The hacker said that he put up the data for sale mainly because these companies had failed to protect passwords with strong encryption algorithms like bcrypt. Most of the hashed passwords the hacker put up for sale today can cracked with various levels of difficulty --but they can be cracked. "I got upset because I feel no one is learning," the hacker told ZDNet in an online chat earlier today. "I just felt upset at this particular moment, because seeing this lack of security in 2019 is making me angry." In a conversation with ZDNet last month, the hacker told us he wanted to hack and put up for sale more than one billion records and then retire and disappear with the money. But in a conversation today, the hacker says this is not his target anymore, as he learned that other hackers have already achieved the same goal before him. Gnosticplayers also revealed that not all the data he obtained from hacked companies had been put up for sale. Some companies gave into extortion demands and paid fees so breaches would remain private. "I came to an agreement with some companies, but the concerned startups won't see their data for sale," he said. "I did it that's why I can't publish the rest of my databases or even name them."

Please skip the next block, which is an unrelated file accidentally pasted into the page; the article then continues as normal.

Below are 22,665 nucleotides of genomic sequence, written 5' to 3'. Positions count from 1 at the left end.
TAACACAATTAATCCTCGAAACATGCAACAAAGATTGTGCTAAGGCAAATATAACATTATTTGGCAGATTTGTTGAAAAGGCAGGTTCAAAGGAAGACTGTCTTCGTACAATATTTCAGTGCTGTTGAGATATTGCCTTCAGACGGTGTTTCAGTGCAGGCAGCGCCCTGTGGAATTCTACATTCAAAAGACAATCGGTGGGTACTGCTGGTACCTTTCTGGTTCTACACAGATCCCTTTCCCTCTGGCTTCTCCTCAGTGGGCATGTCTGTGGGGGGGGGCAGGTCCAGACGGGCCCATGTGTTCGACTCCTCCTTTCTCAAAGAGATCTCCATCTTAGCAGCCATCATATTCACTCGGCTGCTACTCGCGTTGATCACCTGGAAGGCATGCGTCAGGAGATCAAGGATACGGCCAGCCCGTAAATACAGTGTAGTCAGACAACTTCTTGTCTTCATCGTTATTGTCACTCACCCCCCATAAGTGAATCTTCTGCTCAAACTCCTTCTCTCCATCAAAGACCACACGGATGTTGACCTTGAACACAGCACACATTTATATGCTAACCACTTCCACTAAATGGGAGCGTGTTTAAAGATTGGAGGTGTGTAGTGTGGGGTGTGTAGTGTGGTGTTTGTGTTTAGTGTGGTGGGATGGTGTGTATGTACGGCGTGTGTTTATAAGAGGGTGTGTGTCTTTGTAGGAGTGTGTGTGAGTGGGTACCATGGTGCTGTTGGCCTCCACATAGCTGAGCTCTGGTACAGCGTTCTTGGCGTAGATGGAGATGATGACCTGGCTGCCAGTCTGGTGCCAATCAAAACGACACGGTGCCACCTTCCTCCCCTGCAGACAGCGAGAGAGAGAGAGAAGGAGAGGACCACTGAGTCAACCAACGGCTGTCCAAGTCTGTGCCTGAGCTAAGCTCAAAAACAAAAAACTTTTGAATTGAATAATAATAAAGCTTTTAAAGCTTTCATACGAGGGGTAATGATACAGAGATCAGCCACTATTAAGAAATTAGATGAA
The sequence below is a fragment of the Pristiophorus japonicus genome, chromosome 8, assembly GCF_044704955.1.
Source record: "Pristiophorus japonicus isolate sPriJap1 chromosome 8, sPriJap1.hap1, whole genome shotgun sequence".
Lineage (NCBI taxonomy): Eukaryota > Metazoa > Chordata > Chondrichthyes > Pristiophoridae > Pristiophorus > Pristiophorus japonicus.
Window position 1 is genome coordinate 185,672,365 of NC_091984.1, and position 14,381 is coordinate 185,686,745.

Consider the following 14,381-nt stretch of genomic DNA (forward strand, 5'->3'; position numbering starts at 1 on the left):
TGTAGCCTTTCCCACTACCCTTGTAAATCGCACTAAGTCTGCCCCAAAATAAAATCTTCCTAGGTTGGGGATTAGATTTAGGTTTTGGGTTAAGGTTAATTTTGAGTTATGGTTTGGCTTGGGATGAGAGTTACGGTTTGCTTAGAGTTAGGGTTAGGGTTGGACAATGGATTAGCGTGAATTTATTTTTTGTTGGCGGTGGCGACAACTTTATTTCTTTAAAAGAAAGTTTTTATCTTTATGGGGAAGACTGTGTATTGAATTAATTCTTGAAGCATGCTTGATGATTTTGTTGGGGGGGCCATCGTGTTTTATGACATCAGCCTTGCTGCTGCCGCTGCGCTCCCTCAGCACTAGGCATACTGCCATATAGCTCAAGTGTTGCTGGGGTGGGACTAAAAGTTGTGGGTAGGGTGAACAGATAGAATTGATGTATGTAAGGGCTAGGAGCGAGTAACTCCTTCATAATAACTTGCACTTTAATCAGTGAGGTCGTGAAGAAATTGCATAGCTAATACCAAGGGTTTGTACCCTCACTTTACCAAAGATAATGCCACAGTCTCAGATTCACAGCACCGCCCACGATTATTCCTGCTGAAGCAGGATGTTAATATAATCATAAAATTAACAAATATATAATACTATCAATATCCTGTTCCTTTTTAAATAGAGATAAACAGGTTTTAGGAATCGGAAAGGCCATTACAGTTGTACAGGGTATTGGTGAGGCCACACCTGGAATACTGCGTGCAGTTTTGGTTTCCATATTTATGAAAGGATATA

There are currently no families associated with this actor.
|2019-04-15 ⋅ ZDNet ⋅ |
A hacker has dumped nearly one billion user records over the past two months
|2019-03-17 ⋅ ZDNet ⋅ |
Round 4: Hacker returns and puts 26Mil user records for sale on the Dark Web
|2019-02-17 ⋅ ZDNet ⋅ |
Hacker puts up for sale third round of hacked databases on the Dark Web
|2019-02-14 ⋅ ZDNet ⋅ |
127 million user records from 8 companies put up for sale on the dark web
|2019-02-11 ⋅ The Register ⋅ |
620 million accounts stolen from 16 hacked websites now for sale on dark web, seller boasts